All South Africans over the age of 50 can take an additional or second booster shot of the Pfizer vaccine from next week, says health minister Joe Phaahla.
Addressing media on Friday (3 June), Phaahla said South Africans are encouraged to come forward in numbers, especially those living with co-morbidities like diabetes, cancer, HIV, TB or hypertension.
“It is my pleasure to announce that all people over the age 50 years can now receive an additional or second booster shot of the Pfizer vaccine with effect from Monday (7 June).
“However, in order to qualify for the additional dose, you should have received your last one, Pfizer or J&J, at least four months after the third Pfizer dose,” he said.
Phaahla added that while the number of Covid related hospitalisations are very low as compared to the last year this time, the government is worried that the majority of patients admitted to hospitals due to Covid-19 are those who are not vaccinated.
“This simply suggests that unvaccinated people remain vulnerable and if we were to be hit by another variant of concern or wave, unvaccinated people will flood our health facilities,” he said.
“You might not think you are not at risk of severe Covid but every day we admit people, especially youth to hospitals who are very sick due to Covid and the majority of those admitted have not been vaccinated. It is clear that vaccines do protect you, no matter how old or young you are.”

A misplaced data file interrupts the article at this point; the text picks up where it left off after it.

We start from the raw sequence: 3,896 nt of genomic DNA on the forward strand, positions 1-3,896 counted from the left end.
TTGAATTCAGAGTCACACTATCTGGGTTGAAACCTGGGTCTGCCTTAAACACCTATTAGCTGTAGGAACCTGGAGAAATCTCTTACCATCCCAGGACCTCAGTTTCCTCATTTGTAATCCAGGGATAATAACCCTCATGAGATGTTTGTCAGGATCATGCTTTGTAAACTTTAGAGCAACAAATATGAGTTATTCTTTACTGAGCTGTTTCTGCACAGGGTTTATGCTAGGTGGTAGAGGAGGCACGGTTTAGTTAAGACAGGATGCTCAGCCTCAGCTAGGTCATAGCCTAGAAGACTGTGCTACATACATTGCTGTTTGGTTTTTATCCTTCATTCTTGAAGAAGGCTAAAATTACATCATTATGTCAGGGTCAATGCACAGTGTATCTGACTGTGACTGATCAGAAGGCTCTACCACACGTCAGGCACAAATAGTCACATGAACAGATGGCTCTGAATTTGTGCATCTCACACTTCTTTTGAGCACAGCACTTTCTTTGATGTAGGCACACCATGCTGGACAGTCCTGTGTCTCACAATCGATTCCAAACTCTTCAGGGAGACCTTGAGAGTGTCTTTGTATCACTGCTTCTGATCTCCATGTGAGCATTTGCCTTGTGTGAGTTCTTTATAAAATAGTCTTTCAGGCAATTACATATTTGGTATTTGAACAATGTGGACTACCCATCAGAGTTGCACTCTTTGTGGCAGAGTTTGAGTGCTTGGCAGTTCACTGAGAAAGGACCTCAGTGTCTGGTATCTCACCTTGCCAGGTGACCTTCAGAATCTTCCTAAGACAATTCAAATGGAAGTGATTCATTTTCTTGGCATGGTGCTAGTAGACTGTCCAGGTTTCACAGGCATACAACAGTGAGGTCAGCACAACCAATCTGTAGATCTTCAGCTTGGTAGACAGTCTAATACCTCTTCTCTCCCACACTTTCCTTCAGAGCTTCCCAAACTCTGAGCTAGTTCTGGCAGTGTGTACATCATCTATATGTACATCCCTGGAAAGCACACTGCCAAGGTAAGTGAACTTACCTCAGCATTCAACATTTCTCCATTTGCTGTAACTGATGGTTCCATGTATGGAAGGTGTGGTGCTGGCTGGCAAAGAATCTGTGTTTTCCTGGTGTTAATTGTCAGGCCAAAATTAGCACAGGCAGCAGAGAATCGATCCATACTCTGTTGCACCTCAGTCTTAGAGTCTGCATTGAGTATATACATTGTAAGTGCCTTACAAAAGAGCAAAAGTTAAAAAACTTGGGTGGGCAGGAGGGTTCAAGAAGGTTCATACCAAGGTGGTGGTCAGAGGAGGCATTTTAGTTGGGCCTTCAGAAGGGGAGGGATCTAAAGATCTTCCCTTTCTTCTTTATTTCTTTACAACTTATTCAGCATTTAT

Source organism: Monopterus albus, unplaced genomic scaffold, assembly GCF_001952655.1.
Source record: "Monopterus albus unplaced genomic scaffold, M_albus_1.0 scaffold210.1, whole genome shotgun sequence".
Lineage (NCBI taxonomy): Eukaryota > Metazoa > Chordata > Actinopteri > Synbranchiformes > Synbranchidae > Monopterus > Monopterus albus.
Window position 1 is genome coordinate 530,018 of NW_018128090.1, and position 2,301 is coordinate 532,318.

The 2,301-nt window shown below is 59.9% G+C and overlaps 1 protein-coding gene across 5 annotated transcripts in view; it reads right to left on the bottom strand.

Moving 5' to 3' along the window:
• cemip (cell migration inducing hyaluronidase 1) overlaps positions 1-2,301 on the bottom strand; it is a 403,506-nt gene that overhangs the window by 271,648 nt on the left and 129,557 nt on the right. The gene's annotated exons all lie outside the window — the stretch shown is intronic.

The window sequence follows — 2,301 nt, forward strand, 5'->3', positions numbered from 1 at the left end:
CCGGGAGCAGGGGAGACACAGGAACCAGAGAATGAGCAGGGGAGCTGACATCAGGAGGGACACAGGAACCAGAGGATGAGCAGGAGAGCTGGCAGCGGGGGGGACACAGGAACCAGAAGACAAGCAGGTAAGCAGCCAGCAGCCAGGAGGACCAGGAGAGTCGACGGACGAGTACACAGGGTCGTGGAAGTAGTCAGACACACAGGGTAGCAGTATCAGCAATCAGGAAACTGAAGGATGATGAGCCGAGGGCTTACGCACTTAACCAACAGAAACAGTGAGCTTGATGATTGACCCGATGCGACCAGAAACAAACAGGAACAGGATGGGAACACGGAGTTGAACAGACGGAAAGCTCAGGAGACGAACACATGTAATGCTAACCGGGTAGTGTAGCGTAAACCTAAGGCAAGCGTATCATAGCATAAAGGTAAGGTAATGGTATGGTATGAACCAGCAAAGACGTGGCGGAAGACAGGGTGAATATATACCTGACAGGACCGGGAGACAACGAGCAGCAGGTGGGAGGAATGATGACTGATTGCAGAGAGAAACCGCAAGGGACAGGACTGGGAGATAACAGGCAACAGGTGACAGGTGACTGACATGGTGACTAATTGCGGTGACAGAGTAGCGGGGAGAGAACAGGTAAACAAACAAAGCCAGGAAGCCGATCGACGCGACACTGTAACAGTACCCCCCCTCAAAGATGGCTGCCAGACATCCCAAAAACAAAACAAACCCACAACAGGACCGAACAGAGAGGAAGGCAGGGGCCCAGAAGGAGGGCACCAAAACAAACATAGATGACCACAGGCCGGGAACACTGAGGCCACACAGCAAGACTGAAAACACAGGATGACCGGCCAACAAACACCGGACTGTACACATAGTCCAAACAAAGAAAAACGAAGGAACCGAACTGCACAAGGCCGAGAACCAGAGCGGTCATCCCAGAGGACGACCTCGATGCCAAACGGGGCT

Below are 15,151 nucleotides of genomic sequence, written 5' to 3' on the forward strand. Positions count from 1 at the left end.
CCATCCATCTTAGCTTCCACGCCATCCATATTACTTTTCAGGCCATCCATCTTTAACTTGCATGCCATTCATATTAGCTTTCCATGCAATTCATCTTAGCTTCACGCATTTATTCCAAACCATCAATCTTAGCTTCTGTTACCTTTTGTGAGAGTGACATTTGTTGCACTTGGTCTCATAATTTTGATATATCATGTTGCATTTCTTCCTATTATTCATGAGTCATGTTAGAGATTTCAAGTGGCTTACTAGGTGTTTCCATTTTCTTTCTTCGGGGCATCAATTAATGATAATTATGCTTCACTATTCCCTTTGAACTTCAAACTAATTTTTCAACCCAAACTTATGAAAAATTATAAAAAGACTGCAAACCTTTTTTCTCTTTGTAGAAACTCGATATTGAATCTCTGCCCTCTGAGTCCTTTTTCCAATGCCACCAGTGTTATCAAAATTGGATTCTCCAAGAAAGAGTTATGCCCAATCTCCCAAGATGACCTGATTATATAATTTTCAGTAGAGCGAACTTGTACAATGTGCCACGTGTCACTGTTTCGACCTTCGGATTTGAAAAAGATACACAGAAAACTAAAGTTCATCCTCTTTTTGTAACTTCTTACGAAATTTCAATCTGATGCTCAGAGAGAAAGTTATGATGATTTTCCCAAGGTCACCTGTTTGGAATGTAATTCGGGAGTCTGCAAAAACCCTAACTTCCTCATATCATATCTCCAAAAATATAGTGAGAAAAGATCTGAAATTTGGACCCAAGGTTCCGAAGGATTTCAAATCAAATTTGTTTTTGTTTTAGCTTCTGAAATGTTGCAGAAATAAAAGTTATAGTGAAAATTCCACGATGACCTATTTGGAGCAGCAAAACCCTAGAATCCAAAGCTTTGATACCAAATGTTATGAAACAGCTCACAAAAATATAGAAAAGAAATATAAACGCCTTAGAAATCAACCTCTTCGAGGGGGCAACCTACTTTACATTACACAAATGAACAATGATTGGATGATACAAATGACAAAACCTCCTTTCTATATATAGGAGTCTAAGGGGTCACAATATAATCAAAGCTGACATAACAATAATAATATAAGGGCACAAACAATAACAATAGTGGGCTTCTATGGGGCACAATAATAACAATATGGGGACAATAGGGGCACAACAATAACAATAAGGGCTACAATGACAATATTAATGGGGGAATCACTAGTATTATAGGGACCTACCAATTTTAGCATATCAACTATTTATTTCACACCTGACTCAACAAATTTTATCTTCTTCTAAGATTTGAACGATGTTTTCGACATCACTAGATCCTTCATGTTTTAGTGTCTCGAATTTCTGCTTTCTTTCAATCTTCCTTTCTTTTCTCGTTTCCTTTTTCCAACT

Data provided by Phaahla shows:
- South Africa has administered over 36 million doses, and more than 22 million people including children have been vaccinated.
- 70% of people over the age of 60 years have received at least one dose, and 65% of adults have been vaccinated.
- More than 50% of adults in South Africa have had at least one dose of the Covid-19 vaccine
- More than 70% of people aged 60 years and above have been vaccinated.
“The lifting of the state of disaster management doesn`t mean the pandemic is over, and the less severity and transmissibility of the current COVID-19 variant of Omicron doesn’t mean we are now safe from the virus,” he said.